Information technology can help increase
the productivity of service techs
By Tom Duffe
This article is Part 4 of a 4-part series. Parts 1, 2 and 3 addressed information technology tools to help make dispatchers, drivers and CSRs more productive. The focus of this article is how those tools can help make service technicians more productive.
Typically, a more knowledgeable, more experienced technician will be more efficient than a less skilled service technician, and to that end, continuous education and training should be a staple for all service departments. The information tools presented here go beyond skill training and are aimed to make all technicians of all skill levels more productive.
There are a number of areas in which improved information can improve the efficiency and productivity of any service technician. Areas that present significant opportunity to improve technician productivity include windshield time, inventory, paperwork and service history. In addition, a technician equipped with the proper information technology may actually help drive revenue.
Mapping software and on-board navigation systems help the technician get from Point A to Point B more quickly. Technology exists today that allows the dispatcher to map customer addresses and route-optimize those stops. Latitude/longitude data can be sent to a smart phone running an application linked to an on-board navigation system. The technician loads the waypoint into the navigation system directly from the phone and instantly gets turn-by-turn voice and on-screen directions to the customer’s doorstep. Time wasted driving down dark streets with poorly marked addresses can be virtually eliminated. Getting the technician to the call more quickly is a first step in improving his/her productivity.
Significant time is lost at supply house counters waiting for a part or rooting through bins in a service truck or parts room looking for stock items. Except for the occasional specialty item, a service technician should not lose time procuring a part. Equipping your service technicians with an on-board computer will allow them to better track parts available on their own vehicle, other company vehicles, a company parts room and, as a last resort, the closest supply house. Today, that on-board computer can be a simple smart phone. A well-designed application running on a smart phone can track inventory, capture completed job details and send the detail to the base office.
When the back office captures data from the smart phone, you have essentially solved the age-old struggle of getting the paperwork from the technician on time. Although paperwork can be manually collected from service technicians in a timely manner, it can only be done at a rather high cost. Capturing completed job detail electronically allows you to answer customer inquires promptly, invoice immediately, generate restock-parts lists at the end of each day and review work-recommend reports before the technician ever has to return to the office.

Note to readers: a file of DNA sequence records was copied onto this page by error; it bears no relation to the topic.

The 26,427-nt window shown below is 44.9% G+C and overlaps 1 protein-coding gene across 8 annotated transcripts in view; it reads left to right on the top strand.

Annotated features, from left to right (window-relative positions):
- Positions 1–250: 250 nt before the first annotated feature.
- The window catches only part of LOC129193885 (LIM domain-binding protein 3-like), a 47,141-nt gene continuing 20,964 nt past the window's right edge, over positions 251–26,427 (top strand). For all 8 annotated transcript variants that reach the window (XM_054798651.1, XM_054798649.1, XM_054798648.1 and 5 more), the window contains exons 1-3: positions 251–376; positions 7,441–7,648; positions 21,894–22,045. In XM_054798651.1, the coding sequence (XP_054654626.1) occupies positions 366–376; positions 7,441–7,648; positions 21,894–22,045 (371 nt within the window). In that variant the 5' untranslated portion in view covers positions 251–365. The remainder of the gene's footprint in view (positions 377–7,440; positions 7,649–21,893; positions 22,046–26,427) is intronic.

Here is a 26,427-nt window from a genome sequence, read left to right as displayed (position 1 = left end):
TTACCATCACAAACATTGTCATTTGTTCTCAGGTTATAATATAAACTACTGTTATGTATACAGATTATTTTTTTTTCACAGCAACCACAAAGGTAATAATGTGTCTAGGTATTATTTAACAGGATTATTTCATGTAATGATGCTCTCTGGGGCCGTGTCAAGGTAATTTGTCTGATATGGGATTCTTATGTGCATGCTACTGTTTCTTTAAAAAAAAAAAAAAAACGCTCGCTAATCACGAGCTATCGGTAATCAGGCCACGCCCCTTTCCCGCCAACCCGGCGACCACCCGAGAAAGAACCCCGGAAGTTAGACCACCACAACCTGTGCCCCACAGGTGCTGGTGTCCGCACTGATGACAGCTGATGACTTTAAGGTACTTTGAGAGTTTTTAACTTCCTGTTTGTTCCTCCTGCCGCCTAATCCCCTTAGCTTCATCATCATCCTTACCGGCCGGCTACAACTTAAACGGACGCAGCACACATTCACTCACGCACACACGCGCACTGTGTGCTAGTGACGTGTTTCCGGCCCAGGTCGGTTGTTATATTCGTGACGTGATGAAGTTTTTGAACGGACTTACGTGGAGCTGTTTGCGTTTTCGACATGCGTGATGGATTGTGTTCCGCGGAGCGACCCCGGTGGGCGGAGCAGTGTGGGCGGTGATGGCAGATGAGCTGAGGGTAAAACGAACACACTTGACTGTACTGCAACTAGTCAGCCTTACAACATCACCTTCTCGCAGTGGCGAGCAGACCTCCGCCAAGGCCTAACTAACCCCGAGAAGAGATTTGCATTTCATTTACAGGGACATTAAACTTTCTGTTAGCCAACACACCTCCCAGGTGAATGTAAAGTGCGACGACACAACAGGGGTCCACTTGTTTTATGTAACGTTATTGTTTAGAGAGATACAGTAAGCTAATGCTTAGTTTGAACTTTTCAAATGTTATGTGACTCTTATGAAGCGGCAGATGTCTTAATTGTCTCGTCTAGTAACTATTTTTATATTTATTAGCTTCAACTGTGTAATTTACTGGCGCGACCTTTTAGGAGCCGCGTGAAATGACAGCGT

The same smart phone that sends waypoints to an on-board navigation system and captures the job detail can capture and store critical service history for the accounts assigned to the technician. Armed with detailed information on the nature of previous calls will help the technician diagnose the current problem.
If the smart phone doubles as a camera, the technician can photo document the work for sales or technical support purposes. A manager can get an immediate visual of the equipment in question and better aid the field technician to diagnose a problem or explain the nature of the situation to the customer. You improve efficiency by electronically raising the skill level of field technicians and harnessing the knowledge of your most skilled staff. In addition, you increase the probability of driving billable work by having a more qualified staff member explain the nature of the problem to the customer from a position of better information. The technician on-site can then perform work that is sold on the spot; this further increases productivity since the cost of traveling to the customer’s property is sunk.
Information technology tools will allow you to reduce windshield time, manage inventory, improve the handling of paperwork, harness the experience of your most skilled technicians and generate more billable work. Information empowers; if you arm your technicians with more powerful information technology tools, they will be more productive and you will be more profitable.
Editor’s note: See related articles ‘Beyond Wrenches, Parts 1, 2 & 3, 08/04, 09/04 and 11/04 issues of FON, ‘The ABCs of OBCs” 03/04 issue of FON, ‘Selecting a Meter Register” 09/03 issue of FON and ‘Why Wireless, Why Now” 02/03 issue of FON.
Tom Duffey is an oilman; he runs Kelley Energy in Philadelphia. He is an avid supporter of technology. He is also co-founder of Digital Dispatcher, a productivity enhancing solution that offers many of the tools presented in this series of articles. He credits the technology of Digital Dispatcher for increasing his company’s office and field staff productivity by as much as 20 percent. He is available for comments or questions about this topic at: firstname.lastname@example.org. For information on Digital Dispatcher, visit www.digitaldispatcher.com.
In the back office, the dispatcher or service manager can review the job detail sent back to the office from the service technician’s phone in real-time. The office can monitor field progress from a dashboard screen, allowing you to run status, inventory, productivity and other reports.